Qatari poet jailed for 15 years over verse deemed offensive to ruler

Written by  Published by:Shiite News
Published in Middle East
Friday, 01 March 2013


qatri poetA Qatari appeals court has sentenced a poet accused of incitement against the regime to 15 years in prison, his lawyer says.

The poet, Mohammed al-Ajami, was given a life term by a lower court last year for publicly reading a poem considered offensive to Qatar’s ruler.

In a clear reference to Qatar, home to a major US base, he wrote, "I hope that change would come in countries whose ignorant leaders believe that glory belies in US forces."

But, his lawyer Mohammed Nejib al-Naimi insists that "there was no evidence Ajami had recited the poem he is being tried for in public," a key claim by the prosecution, and that he only read it "at his apartment in Cairo."

Following the appeals court on Monday, Naimi said that "the appeals court was apparently politicized and does not differ much from the court of first instance," which was held behind closed doors and did not give Ajami a chance to defend himself.

Naimi, who is a former Qatari justice minister, said that according to the charges against his client he was liable to a maximum of five years in jail.

Amnesty International has urged Qatar to release Ajami.

"It doesn’t matter if he’s in jail for a day, for 15 years or for life, it’s a flagrant violation of his human rights," said Sunjeev Bery, the Middle East and North Africa advocacy director for Amnesty International.

In October 2012, Human Rights Watch said that the prosecution of Ajami over his poem proves Doha's double standard on freedom of expression.

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Ajami was arrested in November 2011 after the publication of his "Jasmine poem," which criticized Arab governments across the Persian Gulf region in the wake of crackdowns on the Arab Spring uprisings.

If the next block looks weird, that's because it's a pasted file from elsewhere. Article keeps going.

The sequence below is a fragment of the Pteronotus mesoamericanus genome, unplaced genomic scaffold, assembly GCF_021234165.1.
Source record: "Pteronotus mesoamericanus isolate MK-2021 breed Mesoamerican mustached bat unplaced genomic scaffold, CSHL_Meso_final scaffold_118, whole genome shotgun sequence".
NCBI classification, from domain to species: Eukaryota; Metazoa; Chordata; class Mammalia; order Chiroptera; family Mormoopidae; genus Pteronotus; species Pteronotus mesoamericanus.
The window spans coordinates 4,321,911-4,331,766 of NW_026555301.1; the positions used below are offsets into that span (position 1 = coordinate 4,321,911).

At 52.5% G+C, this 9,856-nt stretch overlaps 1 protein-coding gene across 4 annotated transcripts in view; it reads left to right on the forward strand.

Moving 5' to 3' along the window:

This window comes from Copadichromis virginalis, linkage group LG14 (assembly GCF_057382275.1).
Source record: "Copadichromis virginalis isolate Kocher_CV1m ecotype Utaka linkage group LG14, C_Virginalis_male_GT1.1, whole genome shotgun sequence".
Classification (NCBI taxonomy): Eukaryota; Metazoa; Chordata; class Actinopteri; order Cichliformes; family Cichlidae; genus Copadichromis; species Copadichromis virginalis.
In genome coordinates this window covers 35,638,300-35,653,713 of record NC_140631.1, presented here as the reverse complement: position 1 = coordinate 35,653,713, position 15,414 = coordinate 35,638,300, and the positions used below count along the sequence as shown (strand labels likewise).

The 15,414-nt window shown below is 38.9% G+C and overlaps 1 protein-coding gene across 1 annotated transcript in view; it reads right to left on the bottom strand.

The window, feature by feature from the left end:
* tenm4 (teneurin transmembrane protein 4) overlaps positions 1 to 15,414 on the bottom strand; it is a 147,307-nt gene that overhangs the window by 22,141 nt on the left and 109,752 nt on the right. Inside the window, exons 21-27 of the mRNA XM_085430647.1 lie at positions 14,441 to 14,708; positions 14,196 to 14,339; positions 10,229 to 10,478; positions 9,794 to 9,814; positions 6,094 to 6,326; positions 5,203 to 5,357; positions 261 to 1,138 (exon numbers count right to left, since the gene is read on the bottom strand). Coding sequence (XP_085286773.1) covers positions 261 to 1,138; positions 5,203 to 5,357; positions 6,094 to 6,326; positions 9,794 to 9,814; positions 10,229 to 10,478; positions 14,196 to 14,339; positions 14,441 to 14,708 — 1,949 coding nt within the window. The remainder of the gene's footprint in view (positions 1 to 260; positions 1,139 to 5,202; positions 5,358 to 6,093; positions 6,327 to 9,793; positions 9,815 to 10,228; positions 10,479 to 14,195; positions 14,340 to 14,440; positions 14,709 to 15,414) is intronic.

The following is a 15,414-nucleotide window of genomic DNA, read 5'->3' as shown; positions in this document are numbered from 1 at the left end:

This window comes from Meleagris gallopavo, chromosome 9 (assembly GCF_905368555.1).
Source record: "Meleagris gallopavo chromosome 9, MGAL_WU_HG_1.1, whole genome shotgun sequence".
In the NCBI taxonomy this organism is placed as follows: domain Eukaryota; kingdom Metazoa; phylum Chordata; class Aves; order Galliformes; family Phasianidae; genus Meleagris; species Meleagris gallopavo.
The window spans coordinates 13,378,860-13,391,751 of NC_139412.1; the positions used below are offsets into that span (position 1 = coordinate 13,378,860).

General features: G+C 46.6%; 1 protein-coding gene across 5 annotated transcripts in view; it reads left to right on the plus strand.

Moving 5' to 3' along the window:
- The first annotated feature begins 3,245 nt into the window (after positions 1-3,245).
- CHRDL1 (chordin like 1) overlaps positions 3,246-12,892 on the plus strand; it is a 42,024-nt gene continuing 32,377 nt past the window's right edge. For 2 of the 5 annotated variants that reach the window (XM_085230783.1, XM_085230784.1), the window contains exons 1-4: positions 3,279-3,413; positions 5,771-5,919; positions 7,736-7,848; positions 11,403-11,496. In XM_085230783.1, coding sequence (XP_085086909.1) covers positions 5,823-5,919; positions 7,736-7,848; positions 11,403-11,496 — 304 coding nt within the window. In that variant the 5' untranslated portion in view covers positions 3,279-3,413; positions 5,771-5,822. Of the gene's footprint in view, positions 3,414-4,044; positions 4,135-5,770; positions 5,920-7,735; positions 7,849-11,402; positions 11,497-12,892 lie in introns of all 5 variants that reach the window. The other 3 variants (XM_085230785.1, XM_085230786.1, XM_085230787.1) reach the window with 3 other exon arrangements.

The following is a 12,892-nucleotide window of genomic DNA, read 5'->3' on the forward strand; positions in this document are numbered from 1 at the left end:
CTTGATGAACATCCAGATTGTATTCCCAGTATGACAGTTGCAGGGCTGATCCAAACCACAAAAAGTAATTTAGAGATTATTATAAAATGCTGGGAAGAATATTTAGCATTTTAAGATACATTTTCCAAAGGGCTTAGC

In a clear reference to Qatar, home to a major US base, he wrote, "I hope that change would come in countries whose ignorant leaders believe that glory belies in US forces."

But, his lawyer Mohammed Nejib al-Naimi insists that "there was no evidence Ajami had recited the poem he is being tried for in public," a key claim by the prosecution, and that he only read it "at his apartment in Cairo."

Following the appeals court on Monday, Naimi said that "the appeals court was apparently politicized and does not differ much from the court of first instance," which was held behind closed doors and did not give Ajami a chance to defend himself.

Naimi, who is a former Qatari justice minister, said that according to the charges against his client he was liable to a maximum of five years in jail.

Amnesty International has urged Qatar to release Ajami.

"It doesn’t matter if he’s in jail for a day, for 15 years or for life, it’s a flagrant violation of his human rights," said Sunjeev Bery, the Middle East and North Africa advocacy director for Amnesty International.

In October 2012, Human Rights Watch said that the prosecution of Ajami over his poem proves Doha's double standard on freedom of expression.

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